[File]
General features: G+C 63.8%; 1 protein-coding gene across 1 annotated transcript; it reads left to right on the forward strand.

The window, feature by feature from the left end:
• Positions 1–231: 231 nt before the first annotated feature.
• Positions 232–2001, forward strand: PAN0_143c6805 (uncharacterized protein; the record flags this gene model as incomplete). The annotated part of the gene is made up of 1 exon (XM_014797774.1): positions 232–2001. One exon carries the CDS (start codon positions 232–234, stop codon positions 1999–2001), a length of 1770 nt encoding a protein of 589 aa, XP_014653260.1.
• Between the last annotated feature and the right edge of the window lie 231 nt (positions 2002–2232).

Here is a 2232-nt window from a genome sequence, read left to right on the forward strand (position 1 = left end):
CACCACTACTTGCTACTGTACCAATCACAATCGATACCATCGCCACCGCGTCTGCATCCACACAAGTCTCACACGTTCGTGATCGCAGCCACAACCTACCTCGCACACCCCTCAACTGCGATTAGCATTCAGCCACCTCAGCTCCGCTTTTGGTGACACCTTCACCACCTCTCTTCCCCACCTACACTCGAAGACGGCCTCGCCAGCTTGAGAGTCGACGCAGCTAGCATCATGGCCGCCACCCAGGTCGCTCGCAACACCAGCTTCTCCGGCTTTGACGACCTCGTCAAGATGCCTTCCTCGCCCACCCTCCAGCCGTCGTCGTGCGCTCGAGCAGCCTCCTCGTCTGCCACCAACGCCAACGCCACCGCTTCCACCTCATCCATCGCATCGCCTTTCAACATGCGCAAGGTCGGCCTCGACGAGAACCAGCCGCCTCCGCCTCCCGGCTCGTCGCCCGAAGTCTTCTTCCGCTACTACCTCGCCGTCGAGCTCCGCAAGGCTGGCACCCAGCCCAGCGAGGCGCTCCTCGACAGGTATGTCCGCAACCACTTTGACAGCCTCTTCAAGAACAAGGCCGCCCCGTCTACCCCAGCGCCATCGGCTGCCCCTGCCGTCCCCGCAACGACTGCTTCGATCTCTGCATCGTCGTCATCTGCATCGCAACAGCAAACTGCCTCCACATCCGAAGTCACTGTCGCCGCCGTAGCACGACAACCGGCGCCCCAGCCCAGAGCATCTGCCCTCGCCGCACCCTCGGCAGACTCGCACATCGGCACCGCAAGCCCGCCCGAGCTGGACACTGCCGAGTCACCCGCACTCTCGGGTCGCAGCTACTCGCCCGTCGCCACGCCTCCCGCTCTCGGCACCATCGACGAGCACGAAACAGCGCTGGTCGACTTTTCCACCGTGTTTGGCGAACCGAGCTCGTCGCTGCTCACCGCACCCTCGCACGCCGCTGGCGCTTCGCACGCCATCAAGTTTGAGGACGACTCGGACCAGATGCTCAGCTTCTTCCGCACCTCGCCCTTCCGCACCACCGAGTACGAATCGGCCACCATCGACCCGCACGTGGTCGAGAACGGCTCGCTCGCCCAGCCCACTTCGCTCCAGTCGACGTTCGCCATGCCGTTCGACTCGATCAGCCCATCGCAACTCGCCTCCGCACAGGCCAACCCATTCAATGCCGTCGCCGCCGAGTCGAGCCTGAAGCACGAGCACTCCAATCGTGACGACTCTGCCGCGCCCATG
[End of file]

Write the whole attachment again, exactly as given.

General features: G+C 63.8%; 1 protein-coding gene across 1 annotated transcript; it reads left to right on the forward strand.

The window, feature by feature from the left end:
• Positions 1–231: 231 nt before the first annotated feature.
• Positions 232–2001, forward strand: PAN0_143c6805 (uncharacterized protein; the record flags this gene model as incomplete). The annotated part of the gene is made up of 1 exon (XM_014797774.1): positions 232–2001. One exon carries the CDS (start codon positions 232–234, stop codon positions 1999–2001), a length of 1770 nt encoding a protein of 589 aa, XP_014653260.1.
• Between the last annotated feature and the right edge of the window lie 231 nt (positions 2002–2232).

Here is a 2232-nt window from a genome sequence, read left to right on the forward strand (position 1 = left end):
CACCACTACTTGCTACTGTACCAATCACAATCGATACCATCGCCACCGCGTCTGCATCCACACAAGTCTCACACGTTCGTGATCGCAGCCACAACCTACCTCGCACACCCCTCAACTGCGATTAGCATTCAGCCACCTCAGCTCCGCTTTTGGTGACACCTTCACCACCTCTCTTCCCCACCTACACTCGAAGACGGCCTCGCCAGCTTGAGAGTCGACGCAGCTAGCATCATGGCCGCCACCCAGGTCGCTCGCAACACCAGCTTCTCCGGCTTTGACGACCTCGTCAAGATGCCTTCCTCGCCCACCCTCCAGCCGTCGTCGTGCGCTCGAGCAGCCTCCTCGTCTGCCACCAACGCCAACGCCACCGCTTCCACCTCATCCATCGCATCGCCTTTCAACATGCGCAAGGTCGGCCTCGACGAGAACCAGCCGCCTCCGCCTCCCGGCTCGTCGCCCGAAGTCTTCTTCCGCTACTACCTCGCCGTCGAGCTCCGCAAGGCTGGCACCCAGCCCAGCGAGGCGCTCCTCGACAGGTATGTCCGCAACCACTTTGACAGCCTCTTCAAGAACAAGGCCGCCCCGTCTACCCCAGCGCCATCGGCTGCCCCTGCCGTCCCCGCAACGACTGCTTCGATCTCTGCATCGTCGTCATCTGCATCGCAACAGCAAACTGCCTCCACATCCGAAGTCACTGTCGCCGCCGTAGCACGACAACCGGCGCCCCAGCCCAGAGCATCTGCCCTCGCCGCACCCTCGGCAGACTCGCACATCGGCACCGCAAGCCCGCCCGAGCTGGACACTGCCGAGTCACCCGCACTCTCGGGTCGCAGCTACTCGCCCGTCGCCACGCCTCCCGCTCTCGGCACCATCGACGAGCACGAAACAGCGCTGGTCGACTTTTCCACCGTGTTTGGCGAACCGAGCTCGTCGCTGCTCACCGCACCCTCGCACGCCGCTGGCGCTTCGCACGCCATCAAGTTTGAGGACGACTCGGACCAGATGCTCAGCTTCTTCCGCACCTCGCCCTTCCGCACCACCGAGTACGAATCGGCCACCATCGACCCGCACGTGGTCGAGAACGGCTCGCTCGCCCAGCCCACTTCGCTCCAGTCGACGTTCGCCATGCCGTTCGACTCGATCAGCCCATCGCAACTCGCCTCCGCACAGGCCAACCCATTCAATGCCGTCGCCGCCGAGTCGAGCCTGAAGCACGAGCACTCCAATCGTGACGACTCTGCCGCGCCCATG